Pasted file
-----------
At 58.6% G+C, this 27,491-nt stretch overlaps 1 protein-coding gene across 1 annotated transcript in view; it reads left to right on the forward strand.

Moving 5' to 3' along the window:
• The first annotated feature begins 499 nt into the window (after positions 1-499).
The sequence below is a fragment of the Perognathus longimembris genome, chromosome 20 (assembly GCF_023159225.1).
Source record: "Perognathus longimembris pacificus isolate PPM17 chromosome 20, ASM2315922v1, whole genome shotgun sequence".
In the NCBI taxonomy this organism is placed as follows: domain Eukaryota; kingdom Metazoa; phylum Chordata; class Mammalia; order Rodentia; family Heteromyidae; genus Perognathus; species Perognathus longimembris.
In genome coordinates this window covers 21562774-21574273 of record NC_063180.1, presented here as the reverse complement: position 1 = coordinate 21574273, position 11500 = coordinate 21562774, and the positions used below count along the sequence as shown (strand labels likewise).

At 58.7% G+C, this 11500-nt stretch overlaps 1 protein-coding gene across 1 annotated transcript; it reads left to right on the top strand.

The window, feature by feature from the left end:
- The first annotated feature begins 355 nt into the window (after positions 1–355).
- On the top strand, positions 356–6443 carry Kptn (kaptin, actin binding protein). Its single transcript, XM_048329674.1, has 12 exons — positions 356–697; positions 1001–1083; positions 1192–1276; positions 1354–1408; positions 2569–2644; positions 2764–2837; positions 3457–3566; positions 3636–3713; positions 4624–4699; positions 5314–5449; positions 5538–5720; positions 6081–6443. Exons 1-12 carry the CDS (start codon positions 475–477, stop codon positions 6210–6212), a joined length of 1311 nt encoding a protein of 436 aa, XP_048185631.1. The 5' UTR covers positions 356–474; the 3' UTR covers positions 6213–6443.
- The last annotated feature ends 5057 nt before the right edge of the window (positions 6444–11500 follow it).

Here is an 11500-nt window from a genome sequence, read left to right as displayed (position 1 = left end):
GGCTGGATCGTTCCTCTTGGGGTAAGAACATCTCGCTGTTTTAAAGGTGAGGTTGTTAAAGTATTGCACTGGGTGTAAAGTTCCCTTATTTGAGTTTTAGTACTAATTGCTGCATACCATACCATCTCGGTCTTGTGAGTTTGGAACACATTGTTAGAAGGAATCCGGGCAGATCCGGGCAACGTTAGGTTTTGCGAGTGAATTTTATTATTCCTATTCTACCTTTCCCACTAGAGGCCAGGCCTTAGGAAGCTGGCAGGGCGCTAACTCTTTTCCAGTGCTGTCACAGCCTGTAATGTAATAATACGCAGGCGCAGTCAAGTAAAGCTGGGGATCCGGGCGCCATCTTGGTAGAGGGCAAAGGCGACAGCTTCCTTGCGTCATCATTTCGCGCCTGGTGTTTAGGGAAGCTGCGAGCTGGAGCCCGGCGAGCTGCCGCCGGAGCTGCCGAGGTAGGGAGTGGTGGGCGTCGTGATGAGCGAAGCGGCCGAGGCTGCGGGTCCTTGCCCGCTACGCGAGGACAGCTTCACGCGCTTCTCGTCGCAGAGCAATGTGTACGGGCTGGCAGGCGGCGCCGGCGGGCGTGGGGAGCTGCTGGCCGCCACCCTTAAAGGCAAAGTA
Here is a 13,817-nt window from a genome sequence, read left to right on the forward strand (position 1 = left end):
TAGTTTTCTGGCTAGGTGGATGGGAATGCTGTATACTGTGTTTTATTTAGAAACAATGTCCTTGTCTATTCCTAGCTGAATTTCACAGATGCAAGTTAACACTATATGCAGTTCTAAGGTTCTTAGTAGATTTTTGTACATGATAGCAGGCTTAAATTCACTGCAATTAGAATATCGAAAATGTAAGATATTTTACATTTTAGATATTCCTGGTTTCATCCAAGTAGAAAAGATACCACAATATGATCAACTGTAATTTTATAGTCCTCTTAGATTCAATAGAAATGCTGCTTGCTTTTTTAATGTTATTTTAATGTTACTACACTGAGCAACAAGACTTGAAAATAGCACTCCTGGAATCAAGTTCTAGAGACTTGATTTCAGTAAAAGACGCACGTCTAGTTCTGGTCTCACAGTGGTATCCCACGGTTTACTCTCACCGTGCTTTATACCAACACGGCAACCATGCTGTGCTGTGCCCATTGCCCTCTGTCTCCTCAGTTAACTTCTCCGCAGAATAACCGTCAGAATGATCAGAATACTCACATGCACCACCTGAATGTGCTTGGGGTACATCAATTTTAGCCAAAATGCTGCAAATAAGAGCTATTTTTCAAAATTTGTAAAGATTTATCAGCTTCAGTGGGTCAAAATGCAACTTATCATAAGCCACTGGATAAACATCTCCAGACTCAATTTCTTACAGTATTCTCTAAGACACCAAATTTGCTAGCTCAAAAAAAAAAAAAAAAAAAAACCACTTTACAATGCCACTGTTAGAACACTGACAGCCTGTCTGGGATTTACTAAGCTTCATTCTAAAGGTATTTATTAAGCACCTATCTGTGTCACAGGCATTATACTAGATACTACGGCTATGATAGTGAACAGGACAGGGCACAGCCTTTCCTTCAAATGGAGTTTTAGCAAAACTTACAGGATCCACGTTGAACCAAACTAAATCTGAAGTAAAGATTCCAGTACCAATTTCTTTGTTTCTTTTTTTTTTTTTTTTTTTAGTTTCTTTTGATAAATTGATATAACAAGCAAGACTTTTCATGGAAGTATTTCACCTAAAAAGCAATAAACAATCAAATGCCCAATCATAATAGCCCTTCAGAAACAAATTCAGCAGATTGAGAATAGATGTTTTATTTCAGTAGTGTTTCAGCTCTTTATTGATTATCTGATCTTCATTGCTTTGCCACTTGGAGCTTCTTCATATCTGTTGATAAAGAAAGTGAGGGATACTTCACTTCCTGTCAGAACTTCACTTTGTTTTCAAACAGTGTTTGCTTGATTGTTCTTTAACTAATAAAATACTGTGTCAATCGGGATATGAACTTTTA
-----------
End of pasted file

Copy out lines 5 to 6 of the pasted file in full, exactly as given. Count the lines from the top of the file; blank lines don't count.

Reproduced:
Source record: "Perognathus longimembris pacificus isolate PPM17 chromosome 20, ASM2315922v1, whole genome shotgun sequence".
In the NCBI taxonomy this organism is placed as follows: domain Eukaryota; kingdom Metazoa; phylum Chordata; class Mammalia; order Rodentia; family Heteromyidae; genus Perognathus; species Perognathus longimembris.